By Nithin Mahesh
In my last post, I talked a little bit about my results and some of the most useful features of RapidMiner. In this post, I will talk about how I got to a much more accurate AUC than the 0.519 I was getting before.
After struggling for a couple weeks with this data set I eventually was given advice from @IngoRM who told me to double check my data import. Make sure to always take your time with data prep, before jumping into models and validations. Took me a while to realize that I had imported my label data incorrectly, which is what gave me the bad AUC. When I used the retrieve operator it automatically took the first row as the header. This caused the data to move each label up a row, but once I fixed this all I had to do was to add in some sample operators in order to balance the data which was biased with the -1 label. The data prep was minimal, just had to connect it to a cross validation which as I mentioned before ran my model (boosted gradient tree), split my data automatically, and tested the performance. My results after some simple changes ended up being an AUC of 0.736 compared to the winning IBM results that were 0.7611. This shows how powerful RapidMiner really is, with minimal prep I could try out different models, run them, and test them to see which gave me the best AUC. I attached some screenshots of the results below:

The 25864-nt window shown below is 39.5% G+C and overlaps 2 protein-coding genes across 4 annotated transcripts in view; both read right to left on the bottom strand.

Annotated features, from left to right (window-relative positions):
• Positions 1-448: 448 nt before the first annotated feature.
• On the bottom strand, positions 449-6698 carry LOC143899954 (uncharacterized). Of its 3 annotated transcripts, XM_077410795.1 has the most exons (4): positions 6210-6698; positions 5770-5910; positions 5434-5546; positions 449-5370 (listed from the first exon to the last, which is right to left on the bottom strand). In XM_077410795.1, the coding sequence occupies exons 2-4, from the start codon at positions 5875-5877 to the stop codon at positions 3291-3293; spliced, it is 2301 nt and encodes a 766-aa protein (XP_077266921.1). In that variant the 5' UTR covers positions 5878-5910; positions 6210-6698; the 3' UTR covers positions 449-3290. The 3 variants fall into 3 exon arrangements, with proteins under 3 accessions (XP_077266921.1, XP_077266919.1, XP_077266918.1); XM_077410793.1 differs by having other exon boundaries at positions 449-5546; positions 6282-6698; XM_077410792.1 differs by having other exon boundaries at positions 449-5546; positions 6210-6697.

Another important thing to keep in mind was how imbalanced the data was, most of my data prep was centered around balancing the data better. I had to try a number of things before settling with the sample operator, including feature selection and reducing the number of attributes. In the end since the gradient boosted tree was the most powerful and dealt with my many missing values I kept that and cut down on my prep.
After a final discussion with Ingo to go over my final models vs his models I learned that I didn’t necessarily need to worry about the data being balanced but focusing on optimizing the AUC since that’s what the results were based on. I was under the impression that getting better balance and precision within the confusion matrix would better my AUC. Unfortunately, being early in my data science career I am also still learning!
However, after working on this project I have come to realize that RapidMiner is great in optimizing time spent building models and running analysis. The software is very efficient in that sense, if I were to recreate this in R or python, the same tasks would have taken much longer, maybe even a couple weeks more.
Ingo had mentioned that a lot of the competitors in the KDD Cup spent months on this data set simply due to the number of models they ran. Using ensemble modeling the cup contestants would have run hundreds of models optimizing/training each one to get that 0.7611. In that way RapidMiner is impressive, I could take about a half an hour (not accounting the time I spent learning the product) and end up with a result of 0.736 AUC.
Thanks for following my last couple of blog posts, I hope I provided some useful tips that will aid in unleashing all of RapidMiner Studio’s full potential!
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